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Fittipaldi honored to carry on family's Indy car legacy

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AVONDALE, Arizona – Considering his grandfather’s track record, it should come as no surprise that Verizon IndyCar Series rookie Pietro Fittipaldi received some advice from his proud racing namesake before three days of testing at ISM Raceway.

Not many drivers have a legend for a grandfather like Emerson Fittipaldi – a two-time winner of the Indianapolis 500, two-time Formula 1 champion and 1989 Indy car titlist. Grandpa told grandson in a call before last week’s Phoenix open test about some bumps he remembered on the 1.022-mile oval.

Keep in mind, “Emmo” retired from racing in 1996, the year Pietro was born. The 21-year-old youngster discovered the track surface had changed.

“I think those bumps smoothed out in the last 20 years,” a smiling Pietro said during a break in Saturday testing. “I don’t think they’re there anymore.”

But the Brazilian-American from Miami realizes his jump to this series will have its share of bumps in the road. He’s found some of his grandfather’s other input quite helpful and looks forward to continued consultation.

Pietro Fittipaldi“Some of the emphasis he told me to focus on, like set up the car more for (Turns) 1 and 2 and not so much (Turns) 3 and 4, it’s still playing a role,” Pietro said. “He knows that when he gives advice, everything has changed a lot. He just told me, ‘This might not be right, but if you feel it, this is how it was when I was doing it.’”

It’s early yet, but the young Fittipaldi appears to have settled in comfortably. He ranked 15th out of the 23 drivers at the open test, completing 287 laps in the No. 19 Paysafe Honda for Dale Coyne Racing with a best lap of 187.217 mph.

He’ll be a teammate of four-time Indy car champion Sebastien Bourdais for seven races, starting with the Phoenix Grand Prix when the Verizon IndyCar Series returns to ISM Raceway on April 6-7 and including the 102nd Indianapolis 500 presented by PennGrade Motor Oil in May. The significance of this year’s Indy 500 isn’t lost on Pietro, who is well aware it’s the 25th anniversary of his grandfather’s second Brickyard triumph.

But that’s in May. Until then, Pietro is like a sponge, soaking up everything. And he doesn’t hide his joy in doing so.

“It’s great to have Sebastien as my teammate. I used to watch him race. It’s pretty cool,” he said. “He tries to guide me. He’s a great teammate.”

Just then, a race car zooms out of a pit box not far from his stall. Fittipaldi whirls around to see who is making the distinct noise.

“I enjoy this obviously,” he said, smiling. “I’m pretty happy.”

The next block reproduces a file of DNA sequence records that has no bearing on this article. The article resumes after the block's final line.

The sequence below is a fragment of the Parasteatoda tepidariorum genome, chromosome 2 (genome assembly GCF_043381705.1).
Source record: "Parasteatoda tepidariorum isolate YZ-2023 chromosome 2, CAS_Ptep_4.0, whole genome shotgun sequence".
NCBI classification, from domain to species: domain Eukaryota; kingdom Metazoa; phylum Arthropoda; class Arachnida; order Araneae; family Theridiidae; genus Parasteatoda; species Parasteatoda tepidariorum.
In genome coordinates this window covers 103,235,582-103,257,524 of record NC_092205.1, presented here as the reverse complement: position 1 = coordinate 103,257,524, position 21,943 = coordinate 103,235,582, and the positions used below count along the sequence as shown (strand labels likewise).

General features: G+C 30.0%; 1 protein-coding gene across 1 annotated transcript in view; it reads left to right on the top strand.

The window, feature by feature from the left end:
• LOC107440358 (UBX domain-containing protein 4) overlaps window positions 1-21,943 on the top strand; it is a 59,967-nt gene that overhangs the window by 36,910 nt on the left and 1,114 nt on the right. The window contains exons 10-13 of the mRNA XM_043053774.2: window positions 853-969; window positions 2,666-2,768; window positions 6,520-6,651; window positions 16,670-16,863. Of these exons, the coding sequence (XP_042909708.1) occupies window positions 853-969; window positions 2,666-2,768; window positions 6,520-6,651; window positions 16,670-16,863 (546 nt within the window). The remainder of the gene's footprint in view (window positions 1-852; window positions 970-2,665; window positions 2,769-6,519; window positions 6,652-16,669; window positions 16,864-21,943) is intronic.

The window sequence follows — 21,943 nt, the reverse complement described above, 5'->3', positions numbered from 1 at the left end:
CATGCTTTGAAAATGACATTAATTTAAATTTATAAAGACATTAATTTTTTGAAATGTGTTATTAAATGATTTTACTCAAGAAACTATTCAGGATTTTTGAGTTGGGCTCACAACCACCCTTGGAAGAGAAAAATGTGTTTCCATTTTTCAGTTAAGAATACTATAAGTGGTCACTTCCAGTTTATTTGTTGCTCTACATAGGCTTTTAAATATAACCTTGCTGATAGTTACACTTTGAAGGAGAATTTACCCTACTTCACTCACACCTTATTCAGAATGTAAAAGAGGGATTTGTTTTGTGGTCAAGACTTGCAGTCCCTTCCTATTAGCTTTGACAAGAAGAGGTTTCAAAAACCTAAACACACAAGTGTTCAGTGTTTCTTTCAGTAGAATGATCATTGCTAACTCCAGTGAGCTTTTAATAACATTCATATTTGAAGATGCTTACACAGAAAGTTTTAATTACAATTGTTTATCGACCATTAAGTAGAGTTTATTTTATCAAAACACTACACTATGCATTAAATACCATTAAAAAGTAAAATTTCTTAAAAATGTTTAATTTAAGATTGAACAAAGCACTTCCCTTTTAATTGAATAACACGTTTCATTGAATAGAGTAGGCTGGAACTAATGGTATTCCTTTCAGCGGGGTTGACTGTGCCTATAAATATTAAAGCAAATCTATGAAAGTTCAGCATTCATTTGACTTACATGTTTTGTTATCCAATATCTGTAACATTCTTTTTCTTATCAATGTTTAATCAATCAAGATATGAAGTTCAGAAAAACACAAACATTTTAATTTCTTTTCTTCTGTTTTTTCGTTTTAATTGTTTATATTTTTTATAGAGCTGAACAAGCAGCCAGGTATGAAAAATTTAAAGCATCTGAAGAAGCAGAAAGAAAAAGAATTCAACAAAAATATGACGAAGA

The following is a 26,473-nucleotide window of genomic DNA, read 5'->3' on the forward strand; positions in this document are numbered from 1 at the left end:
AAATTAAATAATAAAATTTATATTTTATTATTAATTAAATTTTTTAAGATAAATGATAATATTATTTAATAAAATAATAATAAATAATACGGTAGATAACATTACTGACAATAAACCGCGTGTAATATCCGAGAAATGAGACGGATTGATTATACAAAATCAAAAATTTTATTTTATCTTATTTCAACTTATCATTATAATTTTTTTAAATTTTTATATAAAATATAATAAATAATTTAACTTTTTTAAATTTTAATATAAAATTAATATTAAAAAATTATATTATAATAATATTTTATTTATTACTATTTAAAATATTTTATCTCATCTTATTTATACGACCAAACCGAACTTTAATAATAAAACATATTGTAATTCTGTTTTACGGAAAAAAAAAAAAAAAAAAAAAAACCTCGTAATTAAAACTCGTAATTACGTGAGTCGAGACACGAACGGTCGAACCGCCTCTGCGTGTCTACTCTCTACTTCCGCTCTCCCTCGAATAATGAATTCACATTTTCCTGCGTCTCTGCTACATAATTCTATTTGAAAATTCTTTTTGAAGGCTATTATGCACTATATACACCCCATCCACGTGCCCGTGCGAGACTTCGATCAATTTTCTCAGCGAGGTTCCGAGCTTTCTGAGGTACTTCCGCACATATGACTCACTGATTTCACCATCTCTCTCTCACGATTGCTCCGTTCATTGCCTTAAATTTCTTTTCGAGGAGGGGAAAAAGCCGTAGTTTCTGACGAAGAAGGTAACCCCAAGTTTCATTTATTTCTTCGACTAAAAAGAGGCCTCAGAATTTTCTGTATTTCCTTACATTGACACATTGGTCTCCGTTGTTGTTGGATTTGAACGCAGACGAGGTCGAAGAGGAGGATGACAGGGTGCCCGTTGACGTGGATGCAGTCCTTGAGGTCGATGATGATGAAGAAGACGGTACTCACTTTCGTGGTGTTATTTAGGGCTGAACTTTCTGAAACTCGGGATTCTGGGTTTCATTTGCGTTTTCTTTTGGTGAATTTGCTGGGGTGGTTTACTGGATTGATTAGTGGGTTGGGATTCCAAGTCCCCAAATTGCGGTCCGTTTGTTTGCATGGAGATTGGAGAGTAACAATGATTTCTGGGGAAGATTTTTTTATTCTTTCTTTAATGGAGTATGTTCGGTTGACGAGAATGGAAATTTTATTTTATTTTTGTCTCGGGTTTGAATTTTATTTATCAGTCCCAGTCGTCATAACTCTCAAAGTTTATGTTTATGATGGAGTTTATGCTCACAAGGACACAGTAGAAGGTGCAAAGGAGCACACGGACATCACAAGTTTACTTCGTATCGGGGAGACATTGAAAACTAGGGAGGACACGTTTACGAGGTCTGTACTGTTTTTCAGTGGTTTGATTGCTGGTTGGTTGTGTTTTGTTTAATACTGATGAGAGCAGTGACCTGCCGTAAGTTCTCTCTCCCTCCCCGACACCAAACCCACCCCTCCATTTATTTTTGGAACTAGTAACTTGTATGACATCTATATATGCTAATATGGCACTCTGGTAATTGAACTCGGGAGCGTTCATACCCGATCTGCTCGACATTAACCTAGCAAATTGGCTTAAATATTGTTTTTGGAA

Of course, racing is in his blood. He’s a Fittipaldi. And that blood is pumping.

“For sure, always,” he said. “I’m having fun but it’s also work because we’re working to be competitive. All the cars are here. Every time I’m driving a race car, I’m enjoying it.”

His path to realizing a life-long dream of driving an Indy car took him to Europe, where he won six races to capture last year’s World Series Formula V8 3.5 championship. He often ran into racing people who worked with or knew his grandfather, and they would share stories about Emerson. Pietro won three other series titles before that since 2011.

Racing is populated with signature names synonymous with the sport. If Fittipaldi is well prepared for anything, it’s being asked about living up to his family name.

“A lot of people ask me that,” he said. “To me, it’s a lot more of a privilege and honor to carry the name than anything negative. I love racing. I’m doing it because I love it. There isn’t anyone else than can put more pressure on me than I put on myself. I’m here, I want to win races. That’s what I want to do. Having the name and a family that supports me, a family that understands racing, that’s a big help.”

Pietro's cousin is Christian Fittipaldi, the former Indy car driver and current sports car standout that he considers an uncle. He also knows his uncle, INDYCAR race steward and retired Indy car driver Max Paris, won’t show him any favoritism.

“Max said, ‘I love you a lot, but keep it clean on the track,’” Fittipaldi said.

His No. 19 Honda will also give exposure to long-time personal sponsors Claro, Embratel, Moura and Airbit at not just the Indy 500 but also the INDYCAR Grand Prix at Indianapolis Motor Speedway, Texas Indy 600, Honda Indy 200 at Mid-Ohio, Grand Prix of Portland and Grand Prix of Sonoma.

Rookie Zachary Claman DeMelo, a 19-year-old Canadian, will drive the car in the other 10 series races.

Pietro welcomes the challenge of having seven races to prove himself.

“I know I belong,” he said. “I’m excited. I’m not anxious. You’ve got to take things step by step, especially on the oval. It’s a lot less forgiving than the road courses. You make a mistake here, you’re going to feel it. That’s why I’ve got to take it step by step, one lap at a time, and just get up to speed.”

Dale Coyne sees the ride as another opportunity to groom two young talents. Last year, he had Sunoco Rookie of the Year Ed Jones, who was hired by Chip Ganassi Racing in the offseason.

Coyne, 63, was amused when asked if having another Fittipaldi involved in racing made him feel old.

“Emerson also has a son who I think is just 10 years old,” Coyne said. “I tell Pietro that 10-year-old kid is his uncle.

“Pietro has got it. He’ll surprise some people.”

He’s already hooked on old YouTube videos of the Indianapolis 500. It’s how he became aware of his grandfather’s legacy.

“Those are pretty cool. Those are the best,” Fittipaldi said. “Maybe I’ll watch a couple more to study for the Indy 500.”

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